I have a ten years old cat that I used to fed twice a day but now it asks for food every time she sees me. I started to feed her three times a day and she has grown considerably fat.

Is this good for her?

  • How fat is "considerably fat"? Do you have a weight, or can we see a photo? It might help. Commented Apr 29, 2014 at 15:24

6 Answers 6


The answers provided so far are quite good already: overweight is dangerous for the cat's health and frequent, smaller meals are better than one/two big meals.

So your solution is to reduce the quantity of each meal, possibly keeping two or three meals a day.

Stimulate your cat's hunting and chasing instinct

What I would like to add is that it is normal for cats to be on the hunt all day long. The innate instinct of cats is to hunt their preys, which are usually rather small. The way we feed our cats usually goes against their predatory instinct and cats can become bored about food or feel uncomfortable not having a possibility to access food (reference).

Additionally hunting or "playing for food" is an excellent mental stimulation that will benefit the cat mentally and physically.

So I would recommend giving the cat access to some kind of food puzzle. A few well known options are (see links and pictures):

As you are now feeding your cat "the usual way", you could proceed step by step: give your cat half of his meal in a bowl, when he's done put the other half in one of the toy and given him access to the toy. If he likes it, you can then just fill the toy twice a day.

I assumed that you feed your cat dry food, the question "Should my cat be allowed some wet food every day?" has excellent answers about wet food.

One good solution would be to give your cat wet food once a day, and free access to a toy with dry food during the day. If you control the quality of the food and its quantity this is not incompatible with preventing the cat to gain weight.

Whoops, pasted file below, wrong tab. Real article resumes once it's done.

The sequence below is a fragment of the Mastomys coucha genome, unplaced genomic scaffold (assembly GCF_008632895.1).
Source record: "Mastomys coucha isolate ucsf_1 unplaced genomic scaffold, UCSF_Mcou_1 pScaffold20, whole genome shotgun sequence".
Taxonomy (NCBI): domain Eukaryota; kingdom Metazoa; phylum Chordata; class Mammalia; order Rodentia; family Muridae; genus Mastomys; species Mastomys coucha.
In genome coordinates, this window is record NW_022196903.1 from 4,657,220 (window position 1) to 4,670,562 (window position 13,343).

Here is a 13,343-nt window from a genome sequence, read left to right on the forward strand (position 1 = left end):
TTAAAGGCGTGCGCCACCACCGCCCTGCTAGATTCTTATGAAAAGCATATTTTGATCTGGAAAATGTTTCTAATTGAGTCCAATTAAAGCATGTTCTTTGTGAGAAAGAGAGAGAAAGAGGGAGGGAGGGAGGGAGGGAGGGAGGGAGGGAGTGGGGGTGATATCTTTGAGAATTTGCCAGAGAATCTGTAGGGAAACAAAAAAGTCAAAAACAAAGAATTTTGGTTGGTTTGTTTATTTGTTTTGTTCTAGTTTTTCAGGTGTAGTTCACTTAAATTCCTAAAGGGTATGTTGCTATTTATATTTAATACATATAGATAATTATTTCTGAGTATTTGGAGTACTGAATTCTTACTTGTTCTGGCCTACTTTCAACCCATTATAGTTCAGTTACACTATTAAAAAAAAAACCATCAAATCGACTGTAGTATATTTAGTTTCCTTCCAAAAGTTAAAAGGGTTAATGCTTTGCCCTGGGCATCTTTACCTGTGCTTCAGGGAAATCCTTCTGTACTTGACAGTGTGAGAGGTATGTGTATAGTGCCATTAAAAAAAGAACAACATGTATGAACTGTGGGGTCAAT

You can also have a look at this paper: Environmental enrichment for indoor cats which is a detailed discussion (problems and possible solutions) in reference to the AAFP (American Association of Feline Practitioners) position statement on Environmental enrichment for indoor cats. Both cover cats' feeding issues.





Catit feeding maze


Tiger bowl

Tiger bowl

  • 1
    Or you can do one yourself, be it a plastic bottle with a hole (not recommended, greasy food crumbs everywhere) or something more elaborate. A simple fixed pot too thin for the cat head works also pretty well. Commented May 6, 2014 at 9:03

Smaller meals more frequently are better for your cat than fewer larger meals.

I wouldn't feed it "as much as it wants" unless it is keeping a good stable weight.

Try to feed it so that it maintains a stable weight and is not too skinny or too fat.

If she is too fat (as you suggest) trim her down, you can still feed her multiple times a day, just cut the portions down. Don't do a crash diet, feed her so she slowly looses the weight.

You could probably consult your vet by phone for free in regards to what an ideal weight is for your cat.


If the term you're using is considerably fat then the short answer your question is: no, it's the opposite of good. In fact, it's very bad for her. Here's the essential risks of obesity in cats:

  • Osteoarthritis
  • Diabetes